cial.) Edward H. Martin, arrested at
Portland for the murder of Nathan
Wolff, was a classmate at West Point of
Manus McClosky, captain of artillery at
the Barracks here. Captain McClosky
says that Martin was bright in hia
studies and was graduated with merit In
1898. He was court-martialed and dis
charged from the Army a year later at
Sandy Hook for conduct unbecoming a
gentleman and an officer. It was thought
at the time that money matters had
something to do with the young man's
disgrace. He was known to be adrug
fiend then. Hts parents were living in
New York and were well-to-do people.
TAX ALL CLASSES ALIKE
Mr. Campbell Points Out the In
iquity of Exemptions.
PORiTIAND, May 5. (To the Kdltor.)
H. D. WaKiion jilmiu the Injustice of the
proposed tax Teform as applied to th sup
posititious farmers "A and B," who would
pay equal taxes on very unequal amount of
property, but Justifies this condition by
claiming that th slnr'e tax. when enacted,
would bring; great benefits to the community
If the single tar Is to produce such great
results, why is it not proposed at once, in
stead of this unjust and confessedly inequit
able measure now before us for discussion?
t'n less. Indeed, It be upon the theory of
cutting oft an lnchi at a rime from the
dog's tall in order to save the poor animal
from the pain of a complete amputation of
the wholo member at one operation.
Hi. Wagnon has nothing to say as to the
Injustice ot taxing one klnfl of property,
which' requires little or no protection from
the state. In order to protect another kind
of property which would pay no tax, but
which must be protected and is protected
by the state at enormoua expense for
Sheriffs, police officers, jails, courts and all
the costly appliances employed for the
prevention and punishment of crime.
The principles of a "square deal," of
" Justice to all," require that we deal wtth
all people alike, and with the owner of
personal property the same as with the
owner of real estate.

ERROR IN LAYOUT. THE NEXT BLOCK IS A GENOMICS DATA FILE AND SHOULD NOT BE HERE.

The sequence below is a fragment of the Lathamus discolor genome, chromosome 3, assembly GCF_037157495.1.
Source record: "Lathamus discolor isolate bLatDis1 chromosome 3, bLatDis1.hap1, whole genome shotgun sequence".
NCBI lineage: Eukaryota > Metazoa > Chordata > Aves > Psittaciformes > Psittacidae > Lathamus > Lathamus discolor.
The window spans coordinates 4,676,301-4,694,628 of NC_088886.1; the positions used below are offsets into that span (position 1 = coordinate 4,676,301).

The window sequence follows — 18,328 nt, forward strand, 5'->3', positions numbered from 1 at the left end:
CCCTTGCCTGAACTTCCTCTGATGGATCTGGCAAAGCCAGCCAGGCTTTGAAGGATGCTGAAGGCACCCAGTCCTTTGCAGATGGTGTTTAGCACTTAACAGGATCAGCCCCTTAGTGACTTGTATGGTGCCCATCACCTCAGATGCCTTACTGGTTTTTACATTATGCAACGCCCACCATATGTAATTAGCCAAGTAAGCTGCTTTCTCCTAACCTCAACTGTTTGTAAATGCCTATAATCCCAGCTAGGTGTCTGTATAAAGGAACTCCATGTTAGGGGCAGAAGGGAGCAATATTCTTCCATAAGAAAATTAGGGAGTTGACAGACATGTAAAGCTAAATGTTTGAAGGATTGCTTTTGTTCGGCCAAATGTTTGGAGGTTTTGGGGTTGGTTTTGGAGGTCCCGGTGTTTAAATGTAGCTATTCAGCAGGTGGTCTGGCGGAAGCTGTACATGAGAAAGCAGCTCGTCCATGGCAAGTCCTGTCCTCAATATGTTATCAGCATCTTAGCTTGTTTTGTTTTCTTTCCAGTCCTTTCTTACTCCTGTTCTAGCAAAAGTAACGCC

If a farmer or manufacturer should not
be penalized for his Improvements and ma
chinery whloh are really his equipment for
mejeing money at his business, neither
should a railroad be penalized for its Im
provements In the shape of roadbed and
rolling stock, which are Its equipments for
making money. Neither should we virtually
fine a man for being poor by exempting from
taxation. & larse amount of property for the
rich man and only a email amount for the
poor man. If we would do the fair thing,
xxualee the exemption equal In each case.
The pity of the whole scheme is that It Is
necessajry to have any tax at all.
If some one could only devise some
method oy -which we could escape this
burden and then would devise a free water,
free bread and free meat scheme and free
everything else, we would have more time
to growl at the existing order of the uni
verse and perhaps call the Initiative and
referendum on the law of nature that re
quires a man to die before he can find out
what Is beyond the great divide.
J. W. CAMPBELL.
Tans! Tans! Tans! at Rosenthal's.
TALKS III HIS CELL
Martin Tells Story of Career
in the Army.
DRUG FIEND FOR YEARS
Man Who Commanded Company at
San Juan. Hill Sits in Wild-Eyed
Agony AVithln Shadow
of the Gallows.
Seated on the edge of the lower iron
frame that serves as a bed. Edward H.
Martin looked the picture of despair last
night at the City Jail. His shoulders were
drooped, his head had fallen forward and
was supported by his hands, with elbows
on knees. His gaze seemed riveted on the
floor and at times shifted to a vacant
stare into space. The noise of the door
opening at the end of the corridor and the
echo of the heel taps of visitors .on the
stone floor failed to arouse him from his
lethargy: His face was pale and haggard.
The mouth was drawn, the eyes narrowed
and the. expression one of pain sup
The corners of the mouth trembled and
the eyes pleaded when he turned his face
toward the door in response to a call
from Captain Baty. He had been deprived
of all drugs for perhaps ten hours and he
looked the perfect pioture of the "fiend"
fighting the craving with which he was
battling body and soul.
"Well, Ed," said Captain Baty, "how
are you feeling now?"
Martin rose. It was more of a stagger
than anything else. He stood with eyes
blinking, an ashy color creeping about
Story of Blighted Life.
"I don't feel very well," said he. "I
wonder if my wife is home all right. I
am worried about her." Here the hands